My paternal grandparents were a beautiful example of love that goes the distance. My Grammie and PawPaw were kind, gracious, respectful of each other and those around them, and hospitable. They loved their family and especially their grandchildren. PawPaw always planted an amazing garden in their enormous backyard and Grammie would surely have hosted a cooking show if The Food Network had been around in her day.  I don’t remember them being openly affectionate with each other but their love and commitment was undeniable. And I do remember upon my first trip home from college, PawPaw actually returned my hug when I threw my arms around his neck.

When doctors confirmed my Grammie’s diagnosis of Alzheimer’s, we knew it would be difficult. We had no idea how agonizing it would be. My beautiful grandmother, an elegant, strong Southern lady who never had a hair out of place, who taught me to peel peaches and cook fried chicken, who gave me my love for rocking chairs, lost herself in a place too far away for us to reach. I’ll never forget the first time I went to their house and she didn’t recognize me. It was crushing. My PawPaw gently, lovingly, stubbornly cared for her in their home 24/7/365 until it nearly killed him. By the time he finally relented and moved her to a nursing facility, he had not slept more than an hour or two at a time for months.

PawPaw spent every day with her, holding her hand, talking to her, bringing her things that might touch some place deep in the recesses of her mind. When she yelled at him and called him names, he loved her. When she tried to run away in her nightgown, he loved her. When she accused him of holding her hostage and keeping her from her parents (long since passed), he loved her. And when she could no longer communicate at all, he loved her still. He grieved the loss of his beloved Anna Mae for years before death finally released her.

That, my friends, is love that goes the distance.

When I received my cancer diagnosis in 2001, I was shocked to learn that many of our ‘friends’ told my husband that our marriage would never survive such a traumatic event. “Hang in there as long as you can, Richard,” they told him. “And when it’s finally over, just know you did your best.” That’s not enduring love. Enduring love doesn’t bail when love gets hard. Enduring love digs its heels in and finds a way to stay. And stay he did. Richard was by my side through every surgery, every doctor’s visit, every chemo treatment, every perinatal checkup, every lab appointment, every radiation treatment, every day, every week, every month.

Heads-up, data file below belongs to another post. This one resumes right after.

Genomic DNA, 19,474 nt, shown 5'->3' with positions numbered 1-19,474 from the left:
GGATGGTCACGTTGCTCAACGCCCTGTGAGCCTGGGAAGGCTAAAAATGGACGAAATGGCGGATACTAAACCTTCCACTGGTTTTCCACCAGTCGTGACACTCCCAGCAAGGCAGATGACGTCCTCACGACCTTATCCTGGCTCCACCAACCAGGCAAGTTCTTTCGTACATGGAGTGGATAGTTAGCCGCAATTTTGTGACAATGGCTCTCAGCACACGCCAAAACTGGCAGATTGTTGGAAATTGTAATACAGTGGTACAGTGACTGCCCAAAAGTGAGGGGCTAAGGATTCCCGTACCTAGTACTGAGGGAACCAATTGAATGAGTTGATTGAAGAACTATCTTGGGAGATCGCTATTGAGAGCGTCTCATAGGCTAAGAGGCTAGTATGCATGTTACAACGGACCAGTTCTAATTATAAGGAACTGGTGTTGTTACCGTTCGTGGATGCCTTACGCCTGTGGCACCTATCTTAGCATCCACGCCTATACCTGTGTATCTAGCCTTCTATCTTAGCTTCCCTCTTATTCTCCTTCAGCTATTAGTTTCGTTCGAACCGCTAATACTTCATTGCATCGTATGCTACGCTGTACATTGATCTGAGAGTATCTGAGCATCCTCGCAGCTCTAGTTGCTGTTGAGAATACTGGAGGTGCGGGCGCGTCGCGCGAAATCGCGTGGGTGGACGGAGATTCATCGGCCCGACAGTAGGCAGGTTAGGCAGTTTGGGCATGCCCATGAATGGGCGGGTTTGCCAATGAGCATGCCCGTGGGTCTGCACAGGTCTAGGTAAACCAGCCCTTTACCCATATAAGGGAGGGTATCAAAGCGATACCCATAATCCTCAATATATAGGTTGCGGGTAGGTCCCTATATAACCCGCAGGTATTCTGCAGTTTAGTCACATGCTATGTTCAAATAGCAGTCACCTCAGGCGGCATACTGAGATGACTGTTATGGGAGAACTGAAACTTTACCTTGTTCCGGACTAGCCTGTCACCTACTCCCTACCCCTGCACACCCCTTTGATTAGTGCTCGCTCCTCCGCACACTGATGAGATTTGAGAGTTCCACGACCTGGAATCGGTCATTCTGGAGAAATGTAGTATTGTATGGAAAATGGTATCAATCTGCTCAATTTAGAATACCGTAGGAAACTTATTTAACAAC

Richard took care of the kids, managed my care, maintained the schedule of meals and house cleanings, and stayed on top of Alex’s homework. He knew when to let me do a little and he knew when to make me stop. He was my bodyguard when people wanted to hug me too soon after a surgery, my protector when strangers turned away from my bald-headed, pregnant, one-breasted self, and my personal comedian when we needed to add a little salt to our very full plate. There were many things we were afraid to confess to each other during that time; things maybe the other one of us hadn’t thought about yet. But leaving was never one of them. Richard is loyal to the core. And he would take on the devil himself for his family.

That, my friends, is enduring love.

All these examples point me to a greater love – undoubtedly the best example ever provided to humanity. His wasn’t pretty either. Subjected to cruel mocking and bitter hatred, an inhumane beating and a torturous crucifixion, Jesus showed us what love looks like when it isn’t easy and it isn’t pretty. His was a real love which valued obedience to his Father over his own comfort and convenience; an enduring love that bore the shameful, humiliating penalty of our sin on his own sinless body. Love that felt no bitterness, hatred, or judgment towards the one who betrayed him, only deep sorrow. Love willing to go the distance, even unto death on a cross, willing to do whatever it took to defeat Love’s enemy which he triumphantly accomplished on that glorious third day.

For your sake. For my sake. For eternity’s sake.

As we exchange cards, flowers, gifts, and our affection on Valentine’s Day, let us remember the greatest love of all, expressed in John 3:16:

“For God so loved the world [real love] that He gave His only son [enduring love], that whosoever believes in him should have everlasting life [love that goes the distance].”

Love that loves when it isn’t pretty.

Scrabble With God